In 2020, there is more data than ever that shows the drug is not only safe and effective but safe and effective even when received at home. The Food and Drug Administration has extensive information on mifepristone. In 2019, the FDA released a report that listed all the health outcomes for women who took mifepristone between 2000 and the end of 2018. Of the 3.7 million women who took the drug, only 24 died. Eleven of those deaths appear to be unrelated to abortion and less than 1% of women experienced a serious adverse event. Additionally, the list of potential concerns surrounding the drug is exceedingly short.
“We prescribe Viagra to men, [where] the list of considerations and contraindications and things you have to be concerned about is three pages long, whereas our section on absolute contraindications and safety about medication abortion is [seven] bullet points,” says Dubey. “It is really so safe.”
We prescribe Viagra to men, [where] the list of . . . things you have to be concerned about is three pages long.”
In addition to this data, the FDA has been overseeing a telehealth abortion program and study called TelAbortion for the last four years. The program, which makes getting an abortion within the first trimester of pregnancy an entirely online affair, is run by an organization called Gynuity. Since launching four years ago, it has expanded to 13 states and the District of Columbia and has connected some 1,300 women with abortion medication. Erica Chong, director at Gynuity, says that there is no indication that getting mifepristone through the mail is adding any kind of health complications. If anything, it’s brought benefits.
The program has successfully connected people who don’t live near an approved clinic or have additional circumstances that might prevent them from getting to a clinic with abortion services during normal business hours. Along with allowing a person to take the medication in the privacy of their own home, TelAbortion may also be a little cheaper. When ultrasounds, which are required to prescribe medication abortion, are given as part of the abortion procedure, insurers sometimes will not cover it. Chong says that the TelAbortion process divorces the medical examination from the doctor consultation, so that a patient can get their examination covered by insurance as a regular health screening. Patients who have insurers that don’t cover abortion services only have to pay the cost of the virtual visit and the medication itself, which runs anywhere from $200 to $750, Chong says.
Despite what seems like an overwhelming data set confirming mifepristone’s safety and efficacy, the FDA has not repealed its restrictions on the drug.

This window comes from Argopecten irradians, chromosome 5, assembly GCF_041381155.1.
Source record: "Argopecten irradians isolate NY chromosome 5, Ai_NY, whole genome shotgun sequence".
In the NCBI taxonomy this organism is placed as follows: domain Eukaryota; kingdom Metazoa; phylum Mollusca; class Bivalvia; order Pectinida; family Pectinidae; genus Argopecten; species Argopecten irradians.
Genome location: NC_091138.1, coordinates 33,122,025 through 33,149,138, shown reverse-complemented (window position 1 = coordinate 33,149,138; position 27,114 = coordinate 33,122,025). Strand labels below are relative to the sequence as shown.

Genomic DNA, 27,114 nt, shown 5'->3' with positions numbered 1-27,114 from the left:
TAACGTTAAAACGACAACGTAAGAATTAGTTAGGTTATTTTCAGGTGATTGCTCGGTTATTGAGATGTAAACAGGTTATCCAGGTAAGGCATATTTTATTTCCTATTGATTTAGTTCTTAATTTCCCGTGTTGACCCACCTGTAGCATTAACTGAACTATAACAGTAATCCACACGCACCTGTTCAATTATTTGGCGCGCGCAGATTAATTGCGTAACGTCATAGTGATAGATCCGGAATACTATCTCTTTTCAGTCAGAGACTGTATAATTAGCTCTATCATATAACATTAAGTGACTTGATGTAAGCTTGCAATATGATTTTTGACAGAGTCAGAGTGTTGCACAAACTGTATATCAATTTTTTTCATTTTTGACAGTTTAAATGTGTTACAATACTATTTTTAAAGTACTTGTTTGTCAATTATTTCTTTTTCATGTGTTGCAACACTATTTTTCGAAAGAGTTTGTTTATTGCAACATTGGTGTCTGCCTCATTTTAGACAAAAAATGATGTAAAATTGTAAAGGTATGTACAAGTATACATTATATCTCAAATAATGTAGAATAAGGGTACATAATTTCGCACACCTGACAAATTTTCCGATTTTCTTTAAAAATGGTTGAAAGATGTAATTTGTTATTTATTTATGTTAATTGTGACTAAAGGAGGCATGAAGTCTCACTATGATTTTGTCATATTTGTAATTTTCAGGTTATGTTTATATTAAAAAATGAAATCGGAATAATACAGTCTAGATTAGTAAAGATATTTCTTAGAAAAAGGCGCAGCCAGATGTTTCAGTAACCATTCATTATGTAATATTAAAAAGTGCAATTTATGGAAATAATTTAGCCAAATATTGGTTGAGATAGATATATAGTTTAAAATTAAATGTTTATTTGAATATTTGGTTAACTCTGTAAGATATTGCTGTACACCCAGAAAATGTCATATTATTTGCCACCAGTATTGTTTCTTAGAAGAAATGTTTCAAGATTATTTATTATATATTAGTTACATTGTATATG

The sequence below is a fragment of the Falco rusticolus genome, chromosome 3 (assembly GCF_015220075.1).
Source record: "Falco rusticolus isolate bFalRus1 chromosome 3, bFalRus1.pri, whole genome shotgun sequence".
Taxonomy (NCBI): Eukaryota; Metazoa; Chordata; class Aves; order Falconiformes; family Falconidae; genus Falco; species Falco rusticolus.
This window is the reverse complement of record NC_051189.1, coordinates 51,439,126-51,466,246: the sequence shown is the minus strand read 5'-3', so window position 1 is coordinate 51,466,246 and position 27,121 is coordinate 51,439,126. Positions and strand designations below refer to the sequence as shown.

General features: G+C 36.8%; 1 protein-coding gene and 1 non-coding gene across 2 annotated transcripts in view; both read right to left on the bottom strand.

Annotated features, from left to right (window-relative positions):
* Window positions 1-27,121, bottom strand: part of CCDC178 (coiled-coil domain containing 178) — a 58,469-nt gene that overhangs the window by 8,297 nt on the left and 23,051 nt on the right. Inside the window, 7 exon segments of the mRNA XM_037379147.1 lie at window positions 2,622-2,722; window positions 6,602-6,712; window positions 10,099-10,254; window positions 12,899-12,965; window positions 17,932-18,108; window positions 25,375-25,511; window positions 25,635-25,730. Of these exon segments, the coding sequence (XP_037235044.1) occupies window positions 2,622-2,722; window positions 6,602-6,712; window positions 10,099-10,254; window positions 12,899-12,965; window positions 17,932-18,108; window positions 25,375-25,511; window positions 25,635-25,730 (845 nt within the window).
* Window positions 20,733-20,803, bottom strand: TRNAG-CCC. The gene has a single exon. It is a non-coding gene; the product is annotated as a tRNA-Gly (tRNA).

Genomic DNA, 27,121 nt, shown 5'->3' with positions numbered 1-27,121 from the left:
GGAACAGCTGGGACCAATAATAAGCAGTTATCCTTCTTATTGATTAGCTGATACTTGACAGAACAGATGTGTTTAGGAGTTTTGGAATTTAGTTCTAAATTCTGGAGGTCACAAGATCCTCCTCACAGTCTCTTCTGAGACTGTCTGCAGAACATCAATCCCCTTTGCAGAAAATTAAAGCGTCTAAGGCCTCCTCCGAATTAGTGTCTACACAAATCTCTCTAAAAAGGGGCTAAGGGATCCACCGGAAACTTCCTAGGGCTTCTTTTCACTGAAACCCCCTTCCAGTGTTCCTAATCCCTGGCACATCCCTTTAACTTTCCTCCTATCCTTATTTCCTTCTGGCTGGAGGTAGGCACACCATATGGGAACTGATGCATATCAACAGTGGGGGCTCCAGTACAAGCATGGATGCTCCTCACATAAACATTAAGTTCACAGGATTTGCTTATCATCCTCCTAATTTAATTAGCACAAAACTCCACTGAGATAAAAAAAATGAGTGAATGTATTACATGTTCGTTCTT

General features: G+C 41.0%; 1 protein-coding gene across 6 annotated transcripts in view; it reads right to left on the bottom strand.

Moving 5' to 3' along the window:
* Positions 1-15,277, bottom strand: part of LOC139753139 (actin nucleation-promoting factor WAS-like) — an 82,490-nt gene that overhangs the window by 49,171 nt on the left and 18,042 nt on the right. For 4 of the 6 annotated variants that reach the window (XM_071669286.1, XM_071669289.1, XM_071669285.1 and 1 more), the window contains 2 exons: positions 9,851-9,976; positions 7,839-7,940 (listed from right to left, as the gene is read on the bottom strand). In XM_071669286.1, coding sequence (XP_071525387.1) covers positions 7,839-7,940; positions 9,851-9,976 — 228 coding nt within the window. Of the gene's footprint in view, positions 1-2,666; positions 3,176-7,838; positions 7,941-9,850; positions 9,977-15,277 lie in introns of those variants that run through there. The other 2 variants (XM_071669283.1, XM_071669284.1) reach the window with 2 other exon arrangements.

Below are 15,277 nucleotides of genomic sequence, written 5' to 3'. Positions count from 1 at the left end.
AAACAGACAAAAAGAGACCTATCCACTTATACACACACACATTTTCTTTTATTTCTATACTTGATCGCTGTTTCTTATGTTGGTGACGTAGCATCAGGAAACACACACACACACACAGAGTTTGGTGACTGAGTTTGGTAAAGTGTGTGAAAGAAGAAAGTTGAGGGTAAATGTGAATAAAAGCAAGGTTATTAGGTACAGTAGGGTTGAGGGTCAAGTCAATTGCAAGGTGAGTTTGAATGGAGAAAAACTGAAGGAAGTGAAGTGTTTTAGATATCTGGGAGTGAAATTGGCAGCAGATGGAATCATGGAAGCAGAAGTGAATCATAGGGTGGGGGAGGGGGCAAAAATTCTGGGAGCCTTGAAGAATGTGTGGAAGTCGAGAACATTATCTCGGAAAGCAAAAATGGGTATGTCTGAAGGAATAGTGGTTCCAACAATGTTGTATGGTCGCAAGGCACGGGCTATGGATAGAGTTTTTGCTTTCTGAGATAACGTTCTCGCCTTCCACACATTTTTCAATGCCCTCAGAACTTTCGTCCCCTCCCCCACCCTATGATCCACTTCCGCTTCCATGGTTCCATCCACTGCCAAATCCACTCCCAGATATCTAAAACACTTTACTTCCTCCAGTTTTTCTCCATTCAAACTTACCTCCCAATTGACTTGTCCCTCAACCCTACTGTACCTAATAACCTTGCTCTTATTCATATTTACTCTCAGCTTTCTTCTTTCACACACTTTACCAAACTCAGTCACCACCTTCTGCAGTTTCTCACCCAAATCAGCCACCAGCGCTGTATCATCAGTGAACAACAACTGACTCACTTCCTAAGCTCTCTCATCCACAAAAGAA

Politics as usual
The rules surrounding medication abortion are almost certainly the product of political machinations rather than scientific data. It is part of the general uphill battle abortion has faced in the United States. Following the Supreme Court’s 1973 decision in Roe v. Wade, President Ronald Reagan introduced several restrictions to dull the ruling’s usefulness. He banned clinics receiving federal money from referring patients to abortion services; backed legislation that would prevent federal dollars from going to abortion services; and appointed federal officials who hid abortion research that found there were no negative emotional impacts on women who terminated their pregnancies.
When medication abortion came on the scene in the late 1980s, Reagan’s successor, President George H.W. Bush, dutifully banned doctors from importing it from France, where it was legal. But his successor, Bill Clinton, sought to change that.
Almost immediately upon being elected in 1993, Clinton rolled back many of the restrictions put into place over the preceding 12 years. However, it wasn’t until Clinton’s final term in office that the FDA finally approved mifepristone, one of the two pills used to terminate a pregnancy. Though it did get approved, it was beset by the restrictions that have remained to this day.
These restrictions have real effects. In 2016, there were 623,471 abortions reported to the Centers for Disease Control and Prevention from 47 states and New York City. Of all the people who qualified for a medical abortion, only 41.9% opted for this method.
“Despite the fact that it has this long track record of effectiveness, of safety, it’s still for better or worse not as familiar to folks who would be eligible to use it,” says Destiny Lopez, codirector of All Above All, a nonprofit organization fighting various bans and restrictions on abortion across the country.